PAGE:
Belfries that buckle against the moon totter,
Caverns whose mouths are by mosses effac’d,
And living to answer the wind and the water,
Only the lean cats that howl in the waste.
The other is an excerpt from the poem-cycle Fungi from Yuggoth (which despite the title does not deal exclusively with Yuggoth). Here the reference to “long rows of windows” clashes with the short story’s reference to “windowless cities,” but nevertheless it is clearly once again the same place.
Somewhere in dream there is an evil place
Where tall, deserted buildings crowd along
A deep, black, narrow channel, reeking strong
Of frightful things whence oily currents race.
Lanes with old walls half meeting overhead
Wind off to streets one may or may not know,
And feeble moonlight sheds a spectral glow
Over long rows of windows, dark and dead.
There are no footfalls, and the one soft sound
Is of the oily water as it glides
Under stone bridges, and along the sides
Of its deep flume, to some vague ocean bound.
None lives to tell when that stream washed away
Its dream-lost region from the world of clay.
So what does all this have to do with anything? Not much; I just like those descriptions.
[cross-posted at Liberty & Power]
I remember how, when the Viking lander first began sending photos back from Mars, scientists were amazed to discover that the Martian sky is pink. Initially the sky showed as white, but the Viking project’s scientists quickly noticed that the colour of the lettering on the lander itself was off, and when they corrected the colour, the sky blazed forth in glorious pink – a development which the scientists noted was completely unexpected.
At the time, the scientists’ astonishment baffled me – because I had learned years before, in elementary school, long before any photos had come back from Mars, that scientists were predicting that the Martian sky would be pink or purple. So how did the scientific community manage to forget its earlier prediction? Why were they surprised by something a fifth-grader in Idaho could have told them?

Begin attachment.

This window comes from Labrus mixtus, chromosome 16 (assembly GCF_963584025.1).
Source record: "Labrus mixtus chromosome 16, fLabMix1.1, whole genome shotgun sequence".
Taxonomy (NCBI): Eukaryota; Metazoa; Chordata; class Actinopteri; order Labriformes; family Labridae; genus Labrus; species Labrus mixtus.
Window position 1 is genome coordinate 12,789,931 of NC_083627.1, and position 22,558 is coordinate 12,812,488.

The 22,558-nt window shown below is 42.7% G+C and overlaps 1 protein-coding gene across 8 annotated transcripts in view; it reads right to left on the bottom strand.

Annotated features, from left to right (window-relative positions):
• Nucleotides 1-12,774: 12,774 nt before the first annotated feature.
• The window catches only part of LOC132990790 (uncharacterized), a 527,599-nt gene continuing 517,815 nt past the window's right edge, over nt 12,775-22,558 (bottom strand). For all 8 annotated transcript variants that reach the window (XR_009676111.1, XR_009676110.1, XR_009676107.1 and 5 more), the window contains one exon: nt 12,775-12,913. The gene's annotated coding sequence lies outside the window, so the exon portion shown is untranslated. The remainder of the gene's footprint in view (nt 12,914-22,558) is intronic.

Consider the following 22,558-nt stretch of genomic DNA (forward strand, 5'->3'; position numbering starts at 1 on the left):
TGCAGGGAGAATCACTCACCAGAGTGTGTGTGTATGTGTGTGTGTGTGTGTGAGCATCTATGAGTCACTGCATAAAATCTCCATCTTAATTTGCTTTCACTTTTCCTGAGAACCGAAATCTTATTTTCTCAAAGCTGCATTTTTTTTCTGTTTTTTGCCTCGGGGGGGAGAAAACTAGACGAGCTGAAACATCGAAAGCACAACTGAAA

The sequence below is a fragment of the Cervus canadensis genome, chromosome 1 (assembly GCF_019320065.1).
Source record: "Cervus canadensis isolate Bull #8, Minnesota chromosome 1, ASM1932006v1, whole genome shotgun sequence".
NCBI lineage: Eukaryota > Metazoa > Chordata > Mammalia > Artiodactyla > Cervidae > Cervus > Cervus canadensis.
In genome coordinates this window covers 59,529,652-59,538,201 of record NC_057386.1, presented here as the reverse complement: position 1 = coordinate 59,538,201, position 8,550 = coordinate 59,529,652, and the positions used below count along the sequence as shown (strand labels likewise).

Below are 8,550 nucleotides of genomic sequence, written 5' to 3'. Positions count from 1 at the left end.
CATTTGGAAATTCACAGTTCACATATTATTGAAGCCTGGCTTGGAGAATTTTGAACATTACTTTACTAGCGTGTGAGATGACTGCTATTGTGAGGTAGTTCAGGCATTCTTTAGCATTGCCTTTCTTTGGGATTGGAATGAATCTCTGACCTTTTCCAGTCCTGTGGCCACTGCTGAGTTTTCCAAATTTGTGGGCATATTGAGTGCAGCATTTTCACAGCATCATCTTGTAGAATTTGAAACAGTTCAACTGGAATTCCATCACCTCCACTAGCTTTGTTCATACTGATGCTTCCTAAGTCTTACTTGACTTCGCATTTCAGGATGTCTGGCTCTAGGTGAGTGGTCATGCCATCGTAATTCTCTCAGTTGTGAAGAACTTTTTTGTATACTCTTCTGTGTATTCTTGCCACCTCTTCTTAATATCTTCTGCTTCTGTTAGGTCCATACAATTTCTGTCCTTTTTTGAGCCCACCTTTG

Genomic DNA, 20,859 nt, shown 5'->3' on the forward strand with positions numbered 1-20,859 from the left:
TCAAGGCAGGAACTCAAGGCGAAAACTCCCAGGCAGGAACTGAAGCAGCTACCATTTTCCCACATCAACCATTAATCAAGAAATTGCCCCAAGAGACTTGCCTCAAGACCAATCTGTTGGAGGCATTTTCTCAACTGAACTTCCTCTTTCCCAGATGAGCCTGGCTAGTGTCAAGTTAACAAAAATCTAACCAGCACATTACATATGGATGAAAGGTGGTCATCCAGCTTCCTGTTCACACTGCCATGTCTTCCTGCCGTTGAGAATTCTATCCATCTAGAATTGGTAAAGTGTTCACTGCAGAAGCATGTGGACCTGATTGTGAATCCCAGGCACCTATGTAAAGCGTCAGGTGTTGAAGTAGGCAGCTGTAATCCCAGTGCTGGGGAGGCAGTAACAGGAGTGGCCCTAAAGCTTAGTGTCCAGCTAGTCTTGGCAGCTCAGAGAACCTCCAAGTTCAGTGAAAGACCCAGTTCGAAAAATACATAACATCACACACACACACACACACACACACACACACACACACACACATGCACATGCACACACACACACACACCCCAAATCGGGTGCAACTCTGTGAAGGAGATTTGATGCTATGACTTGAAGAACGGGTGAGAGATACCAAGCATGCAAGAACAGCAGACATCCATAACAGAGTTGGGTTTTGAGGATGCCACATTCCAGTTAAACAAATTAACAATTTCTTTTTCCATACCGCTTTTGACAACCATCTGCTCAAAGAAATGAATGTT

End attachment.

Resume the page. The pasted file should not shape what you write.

Beats me. But I lately had a feeling of déja vu over the recent news story concerning the discovery of a coin with Cleopatra’s face on it, revealing a less than beautiful visage. Archaeologists and historians reported with cries of amazement that Cleopatra’s reputation as a great beauty must now be revised.
Their reaction puzzles me in much the same way that the Viking project’s scientists’ reaction to the Martian sky puzzled me.
First: it’s old news that Cleopatra’s charm lay more in her personality than in her physical appearance; I recently quoted Plutarch on my blog to just that effect. Surely all these archaeologists and historians have read Plutarch?
Second: this is not the first time that coins with Cleopatra’s image on them have been discovered. Given my longstanding interest in classical history, I’ve been seeing pictures of Cleopatra coins for years. None of the depictions was especially attractive. So what’s new here? Surely all these archaeologists and historians have seen Cleopatra coins before?
Third: this is nothing unique to Cleopatra. On the contrary, it’s a persistent feature of ancient coins generally that the images on them are less flattering than, say, statues or busts of the same persons. Take a look, for example, at these depictions of Augustus and Tiberius.
Is it because the busts were idealised, making the coins a more accurate portrayal? Or is it because the coins were more hastily made (or because the ancients were, famously, better at 3-D representation that at 2-D – or again, better at 2-D front views than at 2-D profiles), making the busts actually more accurate? Or is it (perhaps most likely) some of each?
Well, I don’t know. What I do know is that looking good in busts and not so good on coins is a pervasive feature of ancient portraiture. So why all the surprise about Cleopatra? And why the leap to the assumption of the coin’s accuracy in this case? Surely all these archaeologists and historians have seen ancient statuary and currency before?
Here’s the hotel where I stayed on my last trip to Paris. Notice the red awnings over the main entrance and the smaller red awnings over each window. (The flowers in the window boxes are usually red too, though you can’t see that here.)
And here is a satellite photo of the same hotel, courtesy of Google Earth:
Yes, those little awnings (maybe the flowers too) are visible from space.
And yet the U.S. military can’t find Osama bin Laden’s camp?
See also this related story (conical hat tip to Chris Morris). (A few of their coordinates are wrong, however.)